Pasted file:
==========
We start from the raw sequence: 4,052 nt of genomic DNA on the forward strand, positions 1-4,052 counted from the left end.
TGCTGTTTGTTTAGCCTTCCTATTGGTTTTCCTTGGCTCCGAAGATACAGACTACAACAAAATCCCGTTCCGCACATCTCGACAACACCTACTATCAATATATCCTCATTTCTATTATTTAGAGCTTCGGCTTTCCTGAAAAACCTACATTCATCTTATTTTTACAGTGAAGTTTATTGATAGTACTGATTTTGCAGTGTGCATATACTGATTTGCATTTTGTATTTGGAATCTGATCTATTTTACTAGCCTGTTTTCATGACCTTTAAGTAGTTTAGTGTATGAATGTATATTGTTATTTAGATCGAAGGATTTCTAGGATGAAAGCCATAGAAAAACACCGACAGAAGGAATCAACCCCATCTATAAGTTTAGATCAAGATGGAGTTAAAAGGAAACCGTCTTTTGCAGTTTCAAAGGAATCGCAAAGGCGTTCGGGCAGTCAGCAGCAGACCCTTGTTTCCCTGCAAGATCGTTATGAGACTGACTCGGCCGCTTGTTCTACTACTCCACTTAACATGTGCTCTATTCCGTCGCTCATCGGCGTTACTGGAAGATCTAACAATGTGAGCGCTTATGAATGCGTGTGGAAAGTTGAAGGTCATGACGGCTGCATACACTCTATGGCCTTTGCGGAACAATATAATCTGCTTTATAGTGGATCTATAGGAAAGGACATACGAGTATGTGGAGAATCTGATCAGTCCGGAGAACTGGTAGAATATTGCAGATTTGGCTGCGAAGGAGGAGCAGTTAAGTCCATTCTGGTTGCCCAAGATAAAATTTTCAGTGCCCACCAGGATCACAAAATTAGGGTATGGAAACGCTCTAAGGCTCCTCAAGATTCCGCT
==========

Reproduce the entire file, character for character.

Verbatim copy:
We start from the raw sequence: 4,052 nt of genomic DNA on the forward strand, positions 1-4,052 counted from the left end.
TGCTGTTTGTTTAGCCTTCCTATTGGTTTTCCTTGGCTCCGAAGATACAGACTACAACAAAATCCCGTTCCGCACATCTCGACAACACCTACTATCAATATATCCTCATTTCTATTATTTAGAGCTTCGGCTTTCCTGAAAAACCTACATTCATCTTATTTTTACAGTGAAGTTTATTGATAGTACTGATTTTGCAGTGTGCATATACTGATTTGCATTTTGTATTTGGAATCTGATCTATTTTACTAGCCTGTTTTCATGACCTTTAAGTAGTTTAGTGTATGAATGTATATTGTTATTTAGATCGAAGGATTTCTAGGATGAAAGCCATAGAAAAACACCGACAGAAGGAATCAACCCCATCTATAAGTTTAGATCAAGATGGAGTTAAAAGGAAACCGTCTTTTGCAGTTTCAAAGGAATCGCAAAGGCGTTCGGGCAGTCAGCAGCAGACCCTTGTTTCCCTGCAAGATCGTTATGAGACTGACTCGGCCGCTTGTTCTACTACTCCACTTAACATGTGCTCTATTCCGTCGCTCATCGGCGTTACTGGAAGATCTAACAATGTGAGCGCTTATGAATGCGTGTGGAAAGTTGAAGGTCATGACGGCTGCATACACTCTATGGCCTTTGCGGAACAATATAATCTGCTTTATAGTGGATCTATAGGAAAGGACATACGAGTATGTGGAGAATCTGATCAGTCCGGAGAACTGGTAGAATATTGCAGATTTGGCTGCGAAGGAGGAGCAGTTAAGTCCATTCTGGTTGCCCAAGATAAAATTTTCAGTGCCCACCAGGATCACAAAATTAGGGTATGGAAACGCTCTAAGGCTCCTCAAGATTCCGCT